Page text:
So it’s just a little too close to home that Apple launched a new page on its website today promoting the Apple Watch’s activity features called “Close Your Rings.” You have to assume it was a long-planned addition, and on any other day, no one would notice or care.  But when Apple’s fighting a PR battle against the HomePod leaving rings, telling people to close them might not be the best idea.

“Close Your Rings” is Apple’s not-quite-so-catchy version of “Just Do It:” it’s supposed to be a motivational slogan for people who wouldn’t otherwise work out, but are now being encouraged to do so because of some digital nagging. The name derives from the Apple Watch’s activity tracker, which uses a growing circle to map your activity for the day: When you hit your goal, the ring is closed.

Apple – BGR

Apple’s most talented workers can’t stop walking into doors

Apple Park Glass Walls

Apple recently completed its brand-new headquarters in Cupertino, California. The giant UFO-shaped building — the most expensive building in the US — is sprawling glass-and-steel manifesto, a very physical manifestation of Apple’s ethos to always put design first. And, in the most Apple way possible, putting form over function is causing some problems.

According to Bloomberg, Apple employees keep walking into the glass panes and glass pods littering the building. Attempts to make things safer by putting Post-It notes on the most dangerous doors have been struck down by Apple leadership, since it interferes with the building’s design.

“Surrounding the Cupertino, California-based building are 45-foot tall curved panels of safety glass,” Bloomberg reports. “Inside are work spaces, dubbed “pods,” also made with a lot of glass. Apple staff are often glued to the iPhones they helped popularize. That’s resulted in repeated cases of distracted employees walking into the panes, according to people familiar with the incidents.”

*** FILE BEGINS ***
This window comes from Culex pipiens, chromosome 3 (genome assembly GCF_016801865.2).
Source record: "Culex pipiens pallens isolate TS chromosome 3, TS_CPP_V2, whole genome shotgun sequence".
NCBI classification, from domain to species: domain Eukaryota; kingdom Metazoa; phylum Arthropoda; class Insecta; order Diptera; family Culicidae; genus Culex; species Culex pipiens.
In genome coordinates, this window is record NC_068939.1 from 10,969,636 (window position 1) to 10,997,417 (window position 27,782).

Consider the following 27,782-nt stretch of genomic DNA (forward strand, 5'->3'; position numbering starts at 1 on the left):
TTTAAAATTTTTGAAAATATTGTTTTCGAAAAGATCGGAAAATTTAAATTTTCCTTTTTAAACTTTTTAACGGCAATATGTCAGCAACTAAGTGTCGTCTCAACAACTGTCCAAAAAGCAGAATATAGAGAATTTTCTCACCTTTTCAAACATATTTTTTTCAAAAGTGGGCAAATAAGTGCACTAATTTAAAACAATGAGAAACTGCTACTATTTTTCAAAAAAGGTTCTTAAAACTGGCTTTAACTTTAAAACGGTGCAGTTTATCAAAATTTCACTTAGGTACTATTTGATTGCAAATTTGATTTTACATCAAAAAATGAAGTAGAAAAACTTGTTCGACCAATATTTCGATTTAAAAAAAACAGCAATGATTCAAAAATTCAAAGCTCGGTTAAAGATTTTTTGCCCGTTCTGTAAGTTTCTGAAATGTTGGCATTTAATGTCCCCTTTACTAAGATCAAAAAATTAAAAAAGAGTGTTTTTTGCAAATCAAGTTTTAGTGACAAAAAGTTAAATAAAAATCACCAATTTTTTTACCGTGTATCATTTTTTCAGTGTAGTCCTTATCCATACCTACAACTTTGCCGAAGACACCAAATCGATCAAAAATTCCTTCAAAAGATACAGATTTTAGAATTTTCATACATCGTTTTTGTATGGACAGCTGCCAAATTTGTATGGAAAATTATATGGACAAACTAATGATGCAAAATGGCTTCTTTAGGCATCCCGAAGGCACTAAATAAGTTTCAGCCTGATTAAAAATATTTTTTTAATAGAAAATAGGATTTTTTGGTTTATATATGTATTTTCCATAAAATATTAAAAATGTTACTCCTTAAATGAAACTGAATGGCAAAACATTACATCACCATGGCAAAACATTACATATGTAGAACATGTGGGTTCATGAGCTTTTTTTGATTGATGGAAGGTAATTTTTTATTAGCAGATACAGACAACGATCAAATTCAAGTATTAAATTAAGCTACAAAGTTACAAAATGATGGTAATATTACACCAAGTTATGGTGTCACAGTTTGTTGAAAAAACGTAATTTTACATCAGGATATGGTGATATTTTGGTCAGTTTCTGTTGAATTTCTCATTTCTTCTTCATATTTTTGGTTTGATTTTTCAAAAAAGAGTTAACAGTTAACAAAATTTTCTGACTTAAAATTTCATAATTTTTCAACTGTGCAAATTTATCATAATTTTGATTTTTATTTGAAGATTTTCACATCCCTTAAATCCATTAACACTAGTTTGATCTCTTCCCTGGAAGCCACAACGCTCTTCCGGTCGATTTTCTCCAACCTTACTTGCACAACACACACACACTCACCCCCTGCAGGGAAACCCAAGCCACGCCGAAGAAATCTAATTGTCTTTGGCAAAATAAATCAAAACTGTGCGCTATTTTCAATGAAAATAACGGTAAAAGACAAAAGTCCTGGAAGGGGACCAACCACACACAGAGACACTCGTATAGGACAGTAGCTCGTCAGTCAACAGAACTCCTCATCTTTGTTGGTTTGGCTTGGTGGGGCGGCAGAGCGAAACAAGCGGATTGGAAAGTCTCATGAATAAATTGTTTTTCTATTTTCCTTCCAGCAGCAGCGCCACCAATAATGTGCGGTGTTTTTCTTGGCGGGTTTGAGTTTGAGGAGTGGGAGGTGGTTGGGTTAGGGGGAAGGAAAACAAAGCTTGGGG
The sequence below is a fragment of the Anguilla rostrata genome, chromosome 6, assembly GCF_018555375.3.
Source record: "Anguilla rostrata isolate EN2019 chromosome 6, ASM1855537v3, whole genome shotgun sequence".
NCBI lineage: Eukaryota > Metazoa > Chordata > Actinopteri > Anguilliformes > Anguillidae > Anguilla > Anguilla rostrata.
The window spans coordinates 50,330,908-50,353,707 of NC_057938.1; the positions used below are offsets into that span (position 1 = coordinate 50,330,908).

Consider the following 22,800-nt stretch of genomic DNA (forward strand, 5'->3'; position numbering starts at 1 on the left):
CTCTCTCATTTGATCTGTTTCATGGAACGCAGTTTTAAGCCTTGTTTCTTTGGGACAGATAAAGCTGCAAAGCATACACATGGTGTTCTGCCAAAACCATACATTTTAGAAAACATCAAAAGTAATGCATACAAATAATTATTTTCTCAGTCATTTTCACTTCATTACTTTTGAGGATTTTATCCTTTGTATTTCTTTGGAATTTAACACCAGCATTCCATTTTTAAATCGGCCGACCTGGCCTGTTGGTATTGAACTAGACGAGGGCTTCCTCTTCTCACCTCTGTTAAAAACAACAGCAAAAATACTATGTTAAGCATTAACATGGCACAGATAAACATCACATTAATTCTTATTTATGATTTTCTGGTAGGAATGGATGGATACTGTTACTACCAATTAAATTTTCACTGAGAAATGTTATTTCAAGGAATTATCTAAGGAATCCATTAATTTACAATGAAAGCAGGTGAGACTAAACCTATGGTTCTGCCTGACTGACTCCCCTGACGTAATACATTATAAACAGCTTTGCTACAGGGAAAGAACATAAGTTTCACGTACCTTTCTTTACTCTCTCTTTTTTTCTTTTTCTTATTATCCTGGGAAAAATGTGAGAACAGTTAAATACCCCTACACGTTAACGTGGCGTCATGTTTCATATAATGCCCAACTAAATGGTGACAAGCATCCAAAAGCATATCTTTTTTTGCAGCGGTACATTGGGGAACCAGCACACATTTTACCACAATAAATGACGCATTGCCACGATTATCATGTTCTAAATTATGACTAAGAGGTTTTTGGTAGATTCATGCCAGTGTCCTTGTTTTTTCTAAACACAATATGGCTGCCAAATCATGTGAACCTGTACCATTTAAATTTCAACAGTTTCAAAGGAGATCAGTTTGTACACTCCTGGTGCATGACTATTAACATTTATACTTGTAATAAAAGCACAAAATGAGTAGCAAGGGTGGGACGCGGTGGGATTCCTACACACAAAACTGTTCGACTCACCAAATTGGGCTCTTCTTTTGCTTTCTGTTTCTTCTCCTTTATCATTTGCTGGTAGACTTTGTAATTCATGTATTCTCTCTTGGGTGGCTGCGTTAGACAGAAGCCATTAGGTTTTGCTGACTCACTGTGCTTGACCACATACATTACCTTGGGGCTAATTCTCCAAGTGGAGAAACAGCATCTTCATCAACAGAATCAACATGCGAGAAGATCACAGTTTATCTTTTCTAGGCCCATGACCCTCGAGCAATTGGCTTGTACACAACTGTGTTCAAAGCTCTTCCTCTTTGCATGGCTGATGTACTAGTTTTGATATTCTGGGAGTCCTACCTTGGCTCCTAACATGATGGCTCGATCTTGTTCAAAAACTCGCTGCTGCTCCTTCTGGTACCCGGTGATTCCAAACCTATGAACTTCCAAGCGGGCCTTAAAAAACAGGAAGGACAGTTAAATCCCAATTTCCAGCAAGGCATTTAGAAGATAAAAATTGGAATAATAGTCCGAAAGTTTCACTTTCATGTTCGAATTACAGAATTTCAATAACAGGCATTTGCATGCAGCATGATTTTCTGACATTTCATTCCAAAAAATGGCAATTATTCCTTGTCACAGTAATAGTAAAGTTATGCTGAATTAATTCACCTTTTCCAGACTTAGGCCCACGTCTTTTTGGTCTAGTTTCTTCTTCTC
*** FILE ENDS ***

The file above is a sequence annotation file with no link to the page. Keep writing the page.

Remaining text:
Although Apple Park has received rave reviews from architects and Apple fans, this isn’t the first time we’ve heard that employees aren’t enamoured with their new office. Last year, John Gruber reported that Johny Srouji, the head of Apple’s silicon design team, didn’t like the layout either:

When he was shown the floor plans, he was more or less just ‘f*** that, f*** you, f*** this, this is bulls***.’ And they built his team their own building off to the side on the campus. So they’re not even in — not only are they not going along with the open floor plans, but Srouji’s team is in their own building. And maybe internally they’re saying it’s for security or that’s there’s a logical reason for it, but my understanding is that that building was built because Srouji was like, ‘f*** this, my team isn’t working like this.’

 There’s also been criticism that the open-plan design isn’t condusive to a good working environment for Apple’s software engineers, who need a simple environment with a lack of distractions to work well. Maybe that’s why Apple’s software has been problematic lately.

Apple – BGR

Apple’s Website Promotes ‘Closing Your Rings’ as Fun Way to Maintain Active Lifestyle With Apple Watch

Apple has added a new “Close Your Rings” page to its website that highlights how the Activity app works on Apple Watch.

The page details how Apple Watch users can close the Move ring by hitting their personal goal of active calories burned, close the Exercise ring by completing at least 30 minutes of activity, and close the Stand ring by getting up and moving around for at least one minute during 12 different hours in the day.

Three rings: Move, Exercise, Stand. One goal: Close them every day. It’s such a simple and fun way to live a healthier day that you’ll want to do it all the time. That’s the idea behind the Activity app on Apple Watch.

Apple also provides tips about how to use and customize certain fitness-related features of the Apple Watch, and highlights Achievements and Monthly Challenges that can be earned by closing the rings in the Activity app.

While the page doesn’t provide any brand new information, it should be useful for people who are considering purchasing the Apple Watch. Apple has been highlighting individual features on its website more often lately, including a new page that promotes augmented reality use cases powered by its ARKit platform.

Related Roundups: Apple Watch, watchOS 4
Buyer’s Guide: Apple Watch (Neutral)